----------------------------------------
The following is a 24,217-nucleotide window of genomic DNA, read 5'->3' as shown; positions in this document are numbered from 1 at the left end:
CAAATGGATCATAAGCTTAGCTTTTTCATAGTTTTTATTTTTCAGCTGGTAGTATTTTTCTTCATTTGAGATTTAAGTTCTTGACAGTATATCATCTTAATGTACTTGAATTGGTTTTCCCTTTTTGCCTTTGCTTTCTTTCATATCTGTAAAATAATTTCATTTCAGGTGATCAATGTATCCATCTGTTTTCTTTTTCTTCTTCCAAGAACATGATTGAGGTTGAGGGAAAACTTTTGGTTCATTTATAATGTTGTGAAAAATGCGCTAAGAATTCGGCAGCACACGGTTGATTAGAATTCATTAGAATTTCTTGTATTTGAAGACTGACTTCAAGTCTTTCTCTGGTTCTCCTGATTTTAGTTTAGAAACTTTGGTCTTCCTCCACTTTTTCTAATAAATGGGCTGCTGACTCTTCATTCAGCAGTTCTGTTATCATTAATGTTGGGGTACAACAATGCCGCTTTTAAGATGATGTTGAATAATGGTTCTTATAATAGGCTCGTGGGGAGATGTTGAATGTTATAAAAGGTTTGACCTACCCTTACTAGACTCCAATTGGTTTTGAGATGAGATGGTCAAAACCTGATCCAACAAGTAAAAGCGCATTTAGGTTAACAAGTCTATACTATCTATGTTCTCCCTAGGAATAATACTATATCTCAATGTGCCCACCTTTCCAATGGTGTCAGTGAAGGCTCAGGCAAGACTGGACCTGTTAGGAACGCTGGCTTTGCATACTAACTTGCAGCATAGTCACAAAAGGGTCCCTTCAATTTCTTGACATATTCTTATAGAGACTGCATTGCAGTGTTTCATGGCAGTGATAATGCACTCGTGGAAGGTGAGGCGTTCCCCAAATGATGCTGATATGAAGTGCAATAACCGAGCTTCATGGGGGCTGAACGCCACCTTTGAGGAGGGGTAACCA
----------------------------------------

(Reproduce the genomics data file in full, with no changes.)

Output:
The following is a 24,217-nucleotide window of genomic DNA, read 5'->3' as shown; positions in this document are numbered from 1 at the left end:
CAAATGGATCATAAGCTTAGCTTTTTCATAGTTTTTATTTTTCAGCTGGTAGTATTTTTCTTCATTTGAGATTTAAGTTCTTGACAGTATATCATCTTAATGTACTTGAATTGGTTTTCCCTTTTTGCCTTTGCTTTCTTTCATATCTGTAAAATAATTTCATTTCAGGTGATCAATGTATCCATCTGTTTTCTTTTTCTTCTTCCAAGAACATGATTGAGGTTGAGGGAAAACTTTTGGTTCATTTATAATGTTGTGAAAAATGCGCTAAGAATTCGGCAGCACACGGTTGATTAGAATTCATTAGAATTTCTTGTATTTGAAGACTGACTTCAAGTCTTTCTCTGGTTCTCCTGATTTTAGTTTAGAAACTTTGGTCTTCCTCCACTTTTTCTAATAAATGGGCTGCTGACTCTTCATTCAGCAGTTCTGTTATCATTAATGTTGGGGTACAACAATGCCGCTTTTAAGATGATGTTGAATAATGGTTCTTATAATAGGCTCGTGGGGAGATGTTGAATGTTATAAAAGGTTTGACCTACCCTTACTAGACTCCAATTGGTTTTGAGATGAGATGGTCAAAACCTGATCCAACAAGTAAAAGCGCATTTAGGTTAACAAGTCTATACTATCTATGTTCTCCCTAGGAATAATACTATATCTCAATGTGCCCACCTTTCCAATGGTGTCAGTGAAGGCTCAGGCAAGACTGGACCTGTTAGGAACGCTGGCTTTGCATACTAACTTGCAGCATAGTCACAAAAGGGTCCCTTCAATTTCTTGACATATTCTTATAGAGACTGCATTGCAGTGTTTCATGGCAGTGATAATGCACTCGTGGAAGGTGAGGCGTTCCCCAAATGATGCTGATATGAAGTGCAATAACCGAGCTTCATGGGGGCTGAACGCCACCTTTGAGGAGGGGTAACCA